Self Help Now: A community blog

Dr. Jacqueline B. Sallade offers ideas for maintaining your mental health.

Don't Yell At Me-I Don't Like It!

Written by Dr. Jacqueline B. Sallade, Community blogger | Oct 5, 2013 6:30 PM

"Don't yell at me," said the wife to the husband or the mother to the child or the teacher to the student. It hurts. It's stupid. And she nevers hears or thinks about what you said when you yelled. All she heard was yelling.

Take the example of the time I left the garage door open and anyone could have gotten in the house. All the yelling was probably valid, but I was so upset by it that I didn't focus on the mistake and did it again. On the other hand, the time I left the office door unlocked was even worse and my colleague just mentioned it nicely. So, I listened, thought about it, took responsibility and never did it again. No one learns by demeaning words or tone of voice. Once again, it's just stupid. In fact, what one learns is that the yeller is frustrated, rigid, intolerant of mistakes and even cruel.

Or, onemight fathom that the yelling person is really overreacting because he's upset with himself or about something else and letting out all your tension on the victim. Well, she or he is not a punching bag or a whipping post, so forget it. People who are so verbally abused can refuse to take it. Personally, I would leave the room, the building, the town, the State or the country, depending on how bad it is and how far I need to go or really can go to feel safe.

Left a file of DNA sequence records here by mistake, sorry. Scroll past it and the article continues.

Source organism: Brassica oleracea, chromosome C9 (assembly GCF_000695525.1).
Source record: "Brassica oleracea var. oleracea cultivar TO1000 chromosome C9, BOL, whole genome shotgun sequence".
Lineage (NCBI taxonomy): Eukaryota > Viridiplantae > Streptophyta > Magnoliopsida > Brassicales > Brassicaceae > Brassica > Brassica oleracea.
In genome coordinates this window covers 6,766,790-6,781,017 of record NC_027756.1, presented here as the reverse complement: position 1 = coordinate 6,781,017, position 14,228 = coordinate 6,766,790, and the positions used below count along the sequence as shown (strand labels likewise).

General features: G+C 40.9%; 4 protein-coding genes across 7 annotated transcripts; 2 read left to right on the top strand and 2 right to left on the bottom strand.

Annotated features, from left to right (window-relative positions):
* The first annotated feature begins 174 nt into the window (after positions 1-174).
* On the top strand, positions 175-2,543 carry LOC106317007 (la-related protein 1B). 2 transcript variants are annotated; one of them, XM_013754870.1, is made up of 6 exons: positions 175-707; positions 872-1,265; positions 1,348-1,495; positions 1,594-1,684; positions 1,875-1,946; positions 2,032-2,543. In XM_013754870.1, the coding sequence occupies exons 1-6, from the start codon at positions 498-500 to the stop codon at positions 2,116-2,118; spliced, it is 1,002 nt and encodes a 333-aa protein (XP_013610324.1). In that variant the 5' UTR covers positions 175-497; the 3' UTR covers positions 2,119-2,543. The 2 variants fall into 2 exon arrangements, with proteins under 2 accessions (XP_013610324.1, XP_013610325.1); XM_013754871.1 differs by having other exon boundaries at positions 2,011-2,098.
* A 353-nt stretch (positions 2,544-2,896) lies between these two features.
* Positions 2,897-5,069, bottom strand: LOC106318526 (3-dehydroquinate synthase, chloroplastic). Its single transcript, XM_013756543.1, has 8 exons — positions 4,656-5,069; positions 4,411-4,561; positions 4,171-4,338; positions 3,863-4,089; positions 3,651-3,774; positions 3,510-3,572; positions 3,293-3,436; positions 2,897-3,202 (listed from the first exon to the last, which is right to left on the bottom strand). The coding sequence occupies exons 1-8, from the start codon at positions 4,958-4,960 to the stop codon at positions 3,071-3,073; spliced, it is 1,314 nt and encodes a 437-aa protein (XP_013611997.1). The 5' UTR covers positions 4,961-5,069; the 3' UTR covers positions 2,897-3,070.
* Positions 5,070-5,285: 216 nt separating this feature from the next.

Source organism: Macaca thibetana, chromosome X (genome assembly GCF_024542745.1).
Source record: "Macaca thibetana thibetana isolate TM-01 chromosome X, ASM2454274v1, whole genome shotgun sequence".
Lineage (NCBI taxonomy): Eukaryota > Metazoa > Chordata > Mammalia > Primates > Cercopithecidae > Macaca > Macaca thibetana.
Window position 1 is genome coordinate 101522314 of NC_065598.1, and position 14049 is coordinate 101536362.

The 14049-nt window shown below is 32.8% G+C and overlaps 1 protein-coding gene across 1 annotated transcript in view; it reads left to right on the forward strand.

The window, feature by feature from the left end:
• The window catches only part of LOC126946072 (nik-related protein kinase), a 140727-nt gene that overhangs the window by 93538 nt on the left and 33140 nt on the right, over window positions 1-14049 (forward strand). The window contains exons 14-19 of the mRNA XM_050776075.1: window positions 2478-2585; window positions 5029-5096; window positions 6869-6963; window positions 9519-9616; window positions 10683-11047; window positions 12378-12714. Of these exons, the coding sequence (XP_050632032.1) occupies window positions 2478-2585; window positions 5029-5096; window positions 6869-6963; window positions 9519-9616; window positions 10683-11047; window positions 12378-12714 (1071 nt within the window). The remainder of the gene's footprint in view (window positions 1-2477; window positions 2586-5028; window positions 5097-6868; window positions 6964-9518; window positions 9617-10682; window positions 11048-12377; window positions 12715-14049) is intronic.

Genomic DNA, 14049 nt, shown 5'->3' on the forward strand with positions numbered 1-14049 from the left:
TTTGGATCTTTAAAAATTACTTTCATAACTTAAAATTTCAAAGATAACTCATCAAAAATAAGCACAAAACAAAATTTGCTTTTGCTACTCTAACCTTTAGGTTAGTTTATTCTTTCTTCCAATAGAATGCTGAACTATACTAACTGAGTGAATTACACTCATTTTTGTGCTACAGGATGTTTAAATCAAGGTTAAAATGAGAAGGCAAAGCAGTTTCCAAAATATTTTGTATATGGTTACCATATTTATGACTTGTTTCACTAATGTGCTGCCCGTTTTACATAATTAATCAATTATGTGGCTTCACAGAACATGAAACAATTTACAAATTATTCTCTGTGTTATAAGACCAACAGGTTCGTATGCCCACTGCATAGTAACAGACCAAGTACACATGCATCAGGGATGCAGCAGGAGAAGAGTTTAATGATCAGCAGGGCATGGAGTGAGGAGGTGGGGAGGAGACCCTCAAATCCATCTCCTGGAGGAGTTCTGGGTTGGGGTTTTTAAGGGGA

But what if the victim of yelling is a child? The child is stuck and can only leave mentally. That departure happens by denial, depression, opposition, passive aggression, or outright rebellion. The child may talk it over with someone who cares or stuff the terrible feelings inside. The child may judge that it's the yelling parent or sibling who is disturbed, insecure and needs help. Usually, though, the child becomes anxious and insecure. The repercussions can show up physically and mentally for years. What a mess!

The correction is so easy. Talk, don't yell. Explain, understand, tolerate, and model self-control. If there's a legitimate gripe, consequences should be just, not weirdly stupid.

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